Cabinet nod for amendment to Juvenile justice Act

Cabinet clears proposal to try minors above 16 years of age under IPC, discretion to lie with juvenile board in heinous crime cases

GN Bureau | August 7, 2014


Protests after Delhi gang rape in December 2012
GN Photo

Notwithstanding opposition from child rights activists, the union cabinet on Wednesday approved an amendment bill that proposes Juvenile Justice Board can decide if a minor above 16 years of age should be tried in a regular court or sent to correction homes.

Such discretion, the proposal states, is allowed to the board in cases involving heinous crimes such as rape and murder. (Also read: Juvenile laws in India: need for uniformity)

Changes in the juvenile justice (care and protection of children) Act, 2000, were discussed by the cabinet after all the central ministries gave their nod for the amendment, media reports suggest.

The amendments, however, do not allow life imprisonment or capital punishment for the minor accused, irrespective of his trial under the juvenile Act or under the Indian penal code (IPC).

So far, irrespective of the gravity of the crime, accused up to the age of 18 are sent to correction homes and the maximum punishment provided for in the Act is three years confinement.

Proposals to bring changes in the Act comes in the wake of the unprecedented public outrage arising out of the conviction of one of the accused in the December, 2012 gang-rape of a young physiotherapist in a moving bus in Delhi.

Women and child development minister Maneka Gandhi herself had been advocating the move lately suggesting it would act as a deterrent for child offenders.

Child rights activists on the other hand have been pointing that such changes would prove counter-productive instead of acting as deterrents.

In a statement to Governance Now, a spokesperson of ‘Save the Children’ that works for child protection and child education in India said, “Let us all focus on operationalizing juvenile systems, in accordance with the spirit of rehabilitating child offenders. We have to work with children to ensure that they become more responsible instead of only punishing them.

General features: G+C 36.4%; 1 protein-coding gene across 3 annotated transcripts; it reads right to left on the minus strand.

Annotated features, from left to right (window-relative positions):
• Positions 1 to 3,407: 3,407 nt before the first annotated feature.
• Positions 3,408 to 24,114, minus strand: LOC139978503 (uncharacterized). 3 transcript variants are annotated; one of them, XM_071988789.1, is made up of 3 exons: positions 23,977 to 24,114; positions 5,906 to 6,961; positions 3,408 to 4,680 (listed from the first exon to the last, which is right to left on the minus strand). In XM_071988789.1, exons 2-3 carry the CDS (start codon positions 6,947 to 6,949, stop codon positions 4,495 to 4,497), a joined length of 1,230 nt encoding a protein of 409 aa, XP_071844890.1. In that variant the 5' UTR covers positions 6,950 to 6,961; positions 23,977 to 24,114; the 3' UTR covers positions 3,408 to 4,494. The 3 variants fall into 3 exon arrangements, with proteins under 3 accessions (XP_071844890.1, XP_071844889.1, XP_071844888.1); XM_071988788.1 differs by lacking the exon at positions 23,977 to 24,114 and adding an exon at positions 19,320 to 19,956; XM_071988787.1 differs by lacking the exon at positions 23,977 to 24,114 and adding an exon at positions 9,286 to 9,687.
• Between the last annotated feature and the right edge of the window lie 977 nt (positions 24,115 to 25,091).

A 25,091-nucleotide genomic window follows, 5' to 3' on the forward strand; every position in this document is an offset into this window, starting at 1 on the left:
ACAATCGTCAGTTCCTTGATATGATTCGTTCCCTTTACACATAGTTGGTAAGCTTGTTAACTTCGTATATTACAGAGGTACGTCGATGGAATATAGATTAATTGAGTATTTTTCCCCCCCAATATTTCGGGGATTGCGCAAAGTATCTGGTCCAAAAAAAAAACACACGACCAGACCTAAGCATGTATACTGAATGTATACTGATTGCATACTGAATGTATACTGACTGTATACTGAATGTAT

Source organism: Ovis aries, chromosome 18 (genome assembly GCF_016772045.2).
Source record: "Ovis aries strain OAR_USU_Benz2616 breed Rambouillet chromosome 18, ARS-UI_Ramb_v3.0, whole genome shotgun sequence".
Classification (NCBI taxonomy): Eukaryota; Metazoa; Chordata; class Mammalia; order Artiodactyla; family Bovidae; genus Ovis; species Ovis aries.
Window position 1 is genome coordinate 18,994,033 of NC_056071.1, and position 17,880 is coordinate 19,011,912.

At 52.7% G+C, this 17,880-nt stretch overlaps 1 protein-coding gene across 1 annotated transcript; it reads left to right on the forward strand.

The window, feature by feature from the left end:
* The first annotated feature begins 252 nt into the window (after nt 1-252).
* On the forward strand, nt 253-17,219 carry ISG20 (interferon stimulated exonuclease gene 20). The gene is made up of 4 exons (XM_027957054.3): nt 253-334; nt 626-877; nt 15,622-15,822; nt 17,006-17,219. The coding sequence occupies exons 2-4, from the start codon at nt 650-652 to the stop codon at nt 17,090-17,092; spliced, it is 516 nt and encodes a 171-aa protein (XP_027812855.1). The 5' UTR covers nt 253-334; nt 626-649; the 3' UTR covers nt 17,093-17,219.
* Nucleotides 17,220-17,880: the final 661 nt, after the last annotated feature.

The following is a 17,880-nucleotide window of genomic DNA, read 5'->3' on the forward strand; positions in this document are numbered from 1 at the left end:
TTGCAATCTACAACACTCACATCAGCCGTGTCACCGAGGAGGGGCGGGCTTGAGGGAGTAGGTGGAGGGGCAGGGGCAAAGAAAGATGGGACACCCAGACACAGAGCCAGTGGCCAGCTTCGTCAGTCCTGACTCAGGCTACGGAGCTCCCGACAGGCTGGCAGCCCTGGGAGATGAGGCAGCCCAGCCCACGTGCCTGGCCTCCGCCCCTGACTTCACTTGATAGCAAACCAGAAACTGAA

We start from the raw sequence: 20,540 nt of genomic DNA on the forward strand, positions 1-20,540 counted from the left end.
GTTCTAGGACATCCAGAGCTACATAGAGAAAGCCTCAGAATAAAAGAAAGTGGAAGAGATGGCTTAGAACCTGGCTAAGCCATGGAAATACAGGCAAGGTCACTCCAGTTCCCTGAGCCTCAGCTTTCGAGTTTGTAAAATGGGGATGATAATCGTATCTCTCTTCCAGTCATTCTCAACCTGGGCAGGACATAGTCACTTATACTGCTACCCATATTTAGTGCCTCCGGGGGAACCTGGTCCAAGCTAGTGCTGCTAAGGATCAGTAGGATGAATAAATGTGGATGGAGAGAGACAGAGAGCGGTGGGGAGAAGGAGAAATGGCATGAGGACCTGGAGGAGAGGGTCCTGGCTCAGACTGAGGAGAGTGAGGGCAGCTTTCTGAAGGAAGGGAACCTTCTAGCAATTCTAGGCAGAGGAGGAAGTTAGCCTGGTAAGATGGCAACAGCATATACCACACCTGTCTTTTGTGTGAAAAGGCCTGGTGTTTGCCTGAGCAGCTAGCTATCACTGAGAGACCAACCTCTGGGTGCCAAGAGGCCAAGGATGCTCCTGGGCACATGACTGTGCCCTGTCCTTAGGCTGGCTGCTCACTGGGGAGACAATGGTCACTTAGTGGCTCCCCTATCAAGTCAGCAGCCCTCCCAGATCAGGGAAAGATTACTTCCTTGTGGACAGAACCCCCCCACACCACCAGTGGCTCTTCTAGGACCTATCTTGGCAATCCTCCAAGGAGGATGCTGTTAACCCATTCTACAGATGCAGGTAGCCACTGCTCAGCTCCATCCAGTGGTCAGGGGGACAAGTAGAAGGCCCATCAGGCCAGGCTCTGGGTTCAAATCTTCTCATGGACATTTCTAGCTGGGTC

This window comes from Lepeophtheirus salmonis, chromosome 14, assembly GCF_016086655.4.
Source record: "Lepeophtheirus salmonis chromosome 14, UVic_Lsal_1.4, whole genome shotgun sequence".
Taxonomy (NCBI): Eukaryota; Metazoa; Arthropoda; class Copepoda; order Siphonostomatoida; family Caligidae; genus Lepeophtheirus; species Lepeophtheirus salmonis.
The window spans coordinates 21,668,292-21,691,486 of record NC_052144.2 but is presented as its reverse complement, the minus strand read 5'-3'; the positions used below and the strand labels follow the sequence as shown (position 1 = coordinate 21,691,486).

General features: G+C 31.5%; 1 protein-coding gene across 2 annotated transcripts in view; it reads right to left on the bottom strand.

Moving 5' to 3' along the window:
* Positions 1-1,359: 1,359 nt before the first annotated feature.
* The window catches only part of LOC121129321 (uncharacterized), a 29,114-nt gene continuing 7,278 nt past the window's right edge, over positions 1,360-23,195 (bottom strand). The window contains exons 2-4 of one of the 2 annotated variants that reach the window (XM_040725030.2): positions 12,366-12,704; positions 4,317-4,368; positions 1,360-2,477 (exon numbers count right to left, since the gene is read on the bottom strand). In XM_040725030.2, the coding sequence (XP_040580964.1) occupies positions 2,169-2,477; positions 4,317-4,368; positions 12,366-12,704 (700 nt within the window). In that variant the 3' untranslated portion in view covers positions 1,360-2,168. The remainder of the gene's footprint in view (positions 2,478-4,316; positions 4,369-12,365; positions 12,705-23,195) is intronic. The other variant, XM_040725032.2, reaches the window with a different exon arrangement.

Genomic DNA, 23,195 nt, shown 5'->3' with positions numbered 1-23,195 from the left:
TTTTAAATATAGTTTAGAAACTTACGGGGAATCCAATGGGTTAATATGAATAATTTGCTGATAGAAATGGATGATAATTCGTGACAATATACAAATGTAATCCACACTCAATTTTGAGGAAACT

Nishit Kumar, head, communication and strategic initiatives, Childline India Foundation, Mumbai, said: “The decision of the exact term for such reformation process must be left to the JJB and should be based on detailed psychological examination and observation of the Juvenile.”

In a representation to late supreme court justice (retired) J S Verma who was heading a panel to amend anti-rape laws in the wake of the December, 2012 Delhi incident, a group of activists had highlighted that the minor accused in the case had a troubled childhood himself, after being separated from his family at the age of five. Instead, they pointed that the state should lay emphasis on protecting the childhood of such juveniles who end up being offenders.

Meanwhile, the amendment approved by the cabinet also has provisions for faster child adoption procedures and setting up foster care homes.

The government plans to introduce the bill in the current session of the parliament.

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